To the experienced Brazil travelers, does that sound sensible in terms of a route that isn't running back on itself too much?
Where would you suggest I add the Pantanal if i was to add it into the mix?
Also, do you think doing the Amazon as the last part before I go home is silly? I.e. Better to relax in Rio after such an adventure? I guess it's personal but thought i'd get your thoughts.
Thank you so much for all your help everyone!
Edited by: Nelly11
Edited by: Nelly11
Aug 18, 2012 12:20 AM
Aug 18, 2012 1:31 AM
7Buses in Brazil are safe - I never had any issues on any of the overnight ones I got. As long as you keep your valuables on your person, you will be fine.
Aug 18, 2012 9:00 AM
Aug 18, 2012 9:24 AM
9"The general response on this board is "why bother? go to the Pantanal instead", for some reason." There are regulars on this board who do live, have lived and/or spend/have spent lots of travel time in Brazil, and so have both a lot of experience and a lot of experiences to compare (mine often as a female solo, but also with knowledgable friends). Many of us read too many posts of folks whose main idea of Brazil is the trite "nude women at Carnaval", the falls at Iguazu,and "the Amazon jungle".
IMO, the Amazon thorugh Manaus is simply a big investment in time, effort, and money for minimal return. On another trip, through Peru perhaps, the same time and money invested would yield a higher quality, richer experience. But clearly it is a personal decision to put this effort into checking a box ( "just wants to say that i've "been to the Amazon" in regard to the jungle experience") on some personal bucket list. You can see a sloth in the Rio zoo, with the same quality of experience, IMO, as on some brief tour out of Manaus. But as Wendy demonstrates, your mileage may vary.
Personally, I love seeing animals in situ, and simply getting off the tourist path in Brazil has allowed me many "exotic" sightings just by the side of the road, but the opportunity to see jaguars and flocks of hiyacinth macaws and such in the Pantanal is unique.
Aug 18, 2012 9:36 AM
10I have a hard time believing seeing sloth in the Rio zoo is the same quality of experience as being in a canoe in the Amazon and having your guide spot a wild sloth! Anyway, I find the idea that a jungle trip out of Manaus is basically a waste of time just as tiresome and cliche as the "nude women at Carnaval" stereotype.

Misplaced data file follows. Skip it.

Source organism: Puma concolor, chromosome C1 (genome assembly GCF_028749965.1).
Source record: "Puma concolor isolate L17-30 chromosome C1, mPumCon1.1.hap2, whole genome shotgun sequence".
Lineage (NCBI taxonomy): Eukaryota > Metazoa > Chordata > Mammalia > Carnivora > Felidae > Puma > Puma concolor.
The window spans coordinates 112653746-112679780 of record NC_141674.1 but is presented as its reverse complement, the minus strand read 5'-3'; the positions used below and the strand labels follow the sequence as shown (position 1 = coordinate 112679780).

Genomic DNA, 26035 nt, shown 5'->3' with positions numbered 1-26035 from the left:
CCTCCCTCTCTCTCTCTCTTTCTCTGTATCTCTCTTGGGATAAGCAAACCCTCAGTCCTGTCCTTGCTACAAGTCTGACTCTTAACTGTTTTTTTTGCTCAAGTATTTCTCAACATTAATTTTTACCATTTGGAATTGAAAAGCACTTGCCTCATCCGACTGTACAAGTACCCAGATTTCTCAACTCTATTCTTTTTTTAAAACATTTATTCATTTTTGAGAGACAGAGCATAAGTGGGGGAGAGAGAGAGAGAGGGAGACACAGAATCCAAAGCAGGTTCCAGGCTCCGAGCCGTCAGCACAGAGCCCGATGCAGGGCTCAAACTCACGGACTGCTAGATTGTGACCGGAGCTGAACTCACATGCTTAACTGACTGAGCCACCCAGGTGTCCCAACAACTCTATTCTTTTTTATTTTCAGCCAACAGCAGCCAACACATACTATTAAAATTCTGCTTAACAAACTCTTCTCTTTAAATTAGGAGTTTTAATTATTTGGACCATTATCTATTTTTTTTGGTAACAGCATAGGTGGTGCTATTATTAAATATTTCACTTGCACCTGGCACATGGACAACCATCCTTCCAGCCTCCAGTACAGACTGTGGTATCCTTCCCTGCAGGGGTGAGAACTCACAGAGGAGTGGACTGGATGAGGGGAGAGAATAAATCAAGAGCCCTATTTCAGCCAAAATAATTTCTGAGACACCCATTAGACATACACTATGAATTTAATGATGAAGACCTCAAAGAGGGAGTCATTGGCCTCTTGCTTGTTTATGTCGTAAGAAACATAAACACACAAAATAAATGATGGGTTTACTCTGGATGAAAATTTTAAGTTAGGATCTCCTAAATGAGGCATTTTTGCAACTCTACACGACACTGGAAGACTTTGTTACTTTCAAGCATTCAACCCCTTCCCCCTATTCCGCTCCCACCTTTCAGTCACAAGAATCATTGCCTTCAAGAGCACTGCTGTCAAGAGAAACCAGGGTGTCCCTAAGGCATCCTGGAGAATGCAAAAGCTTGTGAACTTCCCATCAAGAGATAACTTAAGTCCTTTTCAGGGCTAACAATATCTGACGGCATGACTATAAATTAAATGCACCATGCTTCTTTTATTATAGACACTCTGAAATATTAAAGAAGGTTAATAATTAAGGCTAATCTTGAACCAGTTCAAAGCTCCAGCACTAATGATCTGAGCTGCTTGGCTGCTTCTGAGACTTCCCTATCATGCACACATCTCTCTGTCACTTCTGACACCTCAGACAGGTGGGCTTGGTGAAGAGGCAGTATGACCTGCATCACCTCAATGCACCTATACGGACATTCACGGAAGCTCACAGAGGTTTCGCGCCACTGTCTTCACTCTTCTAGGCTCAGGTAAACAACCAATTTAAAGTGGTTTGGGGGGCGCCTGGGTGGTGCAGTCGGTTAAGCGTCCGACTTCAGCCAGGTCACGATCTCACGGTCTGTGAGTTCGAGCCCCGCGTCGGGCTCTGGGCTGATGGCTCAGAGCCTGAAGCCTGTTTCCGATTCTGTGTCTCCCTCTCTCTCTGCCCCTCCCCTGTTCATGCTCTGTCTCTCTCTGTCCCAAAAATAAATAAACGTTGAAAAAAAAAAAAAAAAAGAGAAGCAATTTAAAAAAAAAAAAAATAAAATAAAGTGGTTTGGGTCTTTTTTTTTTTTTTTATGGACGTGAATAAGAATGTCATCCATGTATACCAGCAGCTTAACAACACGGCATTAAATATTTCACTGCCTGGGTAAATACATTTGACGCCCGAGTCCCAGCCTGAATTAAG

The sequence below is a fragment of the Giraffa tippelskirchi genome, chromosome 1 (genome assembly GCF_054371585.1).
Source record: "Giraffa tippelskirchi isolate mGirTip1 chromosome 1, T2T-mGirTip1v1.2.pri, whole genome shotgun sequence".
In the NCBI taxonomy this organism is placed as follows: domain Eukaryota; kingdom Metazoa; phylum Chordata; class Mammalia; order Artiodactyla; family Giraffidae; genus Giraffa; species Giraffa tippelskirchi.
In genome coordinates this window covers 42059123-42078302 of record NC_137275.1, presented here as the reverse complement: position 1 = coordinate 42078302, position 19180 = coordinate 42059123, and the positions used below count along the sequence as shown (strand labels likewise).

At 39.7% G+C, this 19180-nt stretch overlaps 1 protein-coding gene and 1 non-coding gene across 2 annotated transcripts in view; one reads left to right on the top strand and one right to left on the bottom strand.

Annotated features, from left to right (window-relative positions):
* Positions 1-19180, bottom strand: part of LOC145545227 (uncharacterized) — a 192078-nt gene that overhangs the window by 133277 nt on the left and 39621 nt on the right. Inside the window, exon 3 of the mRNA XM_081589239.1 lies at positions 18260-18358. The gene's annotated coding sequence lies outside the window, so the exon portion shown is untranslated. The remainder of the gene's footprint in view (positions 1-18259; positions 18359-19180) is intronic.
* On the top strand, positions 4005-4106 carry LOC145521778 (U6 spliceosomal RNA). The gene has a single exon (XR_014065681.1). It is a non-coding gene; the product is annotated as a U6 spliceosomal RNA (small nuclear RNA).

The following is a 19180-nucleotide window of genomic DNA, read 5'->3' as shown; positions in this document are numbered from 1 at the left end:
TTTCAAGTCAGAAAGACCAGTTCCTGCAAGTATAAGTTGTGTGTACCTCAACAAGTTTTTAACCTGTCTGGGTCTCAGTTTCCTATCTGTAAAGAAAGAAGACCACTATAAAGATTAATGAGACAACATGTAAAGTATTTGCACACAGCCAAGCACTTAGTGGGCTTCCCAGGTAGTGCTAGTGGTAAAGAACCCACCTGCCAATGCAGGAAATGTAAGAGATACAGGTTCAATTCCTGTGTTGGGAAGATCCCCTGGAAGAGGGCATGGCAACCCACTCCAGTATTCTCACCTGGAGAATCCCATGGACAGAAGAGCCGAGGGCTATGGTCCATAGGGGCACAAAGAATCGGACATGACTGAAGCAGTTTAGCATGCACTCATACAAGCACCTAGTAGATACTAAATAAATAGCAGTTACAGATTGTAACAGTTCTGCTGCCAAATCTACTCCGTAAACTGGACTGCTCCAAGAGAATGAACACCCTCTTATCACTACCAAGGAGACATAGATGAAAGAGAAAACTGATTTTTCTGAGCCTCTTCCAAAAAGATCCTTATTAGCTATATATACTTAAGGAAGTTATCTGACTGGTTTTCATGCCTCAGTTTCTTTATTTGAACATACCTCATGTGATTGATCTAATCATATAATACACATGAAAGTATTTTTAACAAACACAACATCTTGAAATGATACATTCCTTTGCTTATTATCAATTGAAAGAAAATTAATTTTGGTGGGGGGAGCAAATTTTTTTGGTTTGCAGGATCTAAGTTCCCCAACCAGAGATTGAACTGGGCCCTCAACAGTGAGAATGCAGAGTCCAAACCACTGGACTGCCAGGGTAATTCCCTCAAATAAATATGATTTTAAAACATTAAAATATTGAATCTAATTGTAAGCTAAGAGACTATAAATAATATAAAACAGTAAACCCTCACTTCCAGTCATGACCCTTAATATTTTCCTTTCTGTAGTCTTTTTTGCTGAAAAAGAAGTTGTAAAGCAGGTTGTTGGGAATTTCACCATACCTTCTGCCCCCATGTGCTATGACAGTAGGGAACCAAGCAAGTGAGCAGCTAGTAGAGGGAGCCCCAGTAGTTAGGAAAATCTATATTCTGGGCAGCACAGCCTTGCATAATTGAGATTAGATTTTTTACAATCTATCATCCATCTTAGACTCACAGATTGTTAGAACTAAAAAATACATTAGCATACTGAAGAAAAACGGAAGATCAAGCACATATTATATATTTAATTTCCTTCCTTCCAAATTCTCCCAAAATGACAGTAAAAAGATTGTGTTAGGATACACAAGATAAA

Aug 18, 2012 1:19 PM
11Thanks guys for all your feedback, I think I will try to go to both but maximise the cost of getting there. Unfortunately I won't be doing any other countries in SA on this trip as my goal is to optimise my opportunities to practice Portuguese.
That also leaves another exciting trip ahead in a few years. :)
Another question about taking technology:
What are your thoughts on taking an ipad v a smart phone along the way in Brazil? Obviously read a lot about not flashing the cash around in front of people and could be something I can use in my own personal time in hostels etc if necessary.
Is it worth it, or something I should just ditch for a basic old Nokia instead?
Aug 18, 2012 9:15 PM
Aug 18, 2012 11:37 PM
Aug 19, 2012 1:02 PM
14Most of the places you are going to stay will have (slow) internet and a computer for guest use. There are also plenty of internet cafes everywhere in Brazil, even in the back of beyond. You can do your research and catch up on email this way, also usually Skype. As you mentioned, it can be inviting trouble to walk around with a fancy device, even if out of sight, so you'd be confined to safely using it inside in a place that already probably has a computer for you to use. (Anecdote: Brazilian aquaintance in Salvador was on a crowded bus, one tourists sometimes take to the beach, her cheap cell phone rang, she answered, talked, hung up, and guy next to her pulled a knife, took her phone and got off the bus without anyone else seeing or reacting.) IMO one more thing to worry about. Phones need to be unlocked quad--the old Nokia would probably do. If you buy a chip, the store is by law supposed to ask for a CPF number. Some have a get around or will accept a passport, but you have to find one that does. Some in the Lojas Americanas chain in Rio apparently do so, but not sure about any in that chain in Salvador. Refills of time can be purchased on the street in Salvador for example, but R$10 doesn't go far. Alternately, there are often several public phones (orelhao) per block and you can simply buy a phone card, fine for outgoing local calls.
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Coffee table looking bare?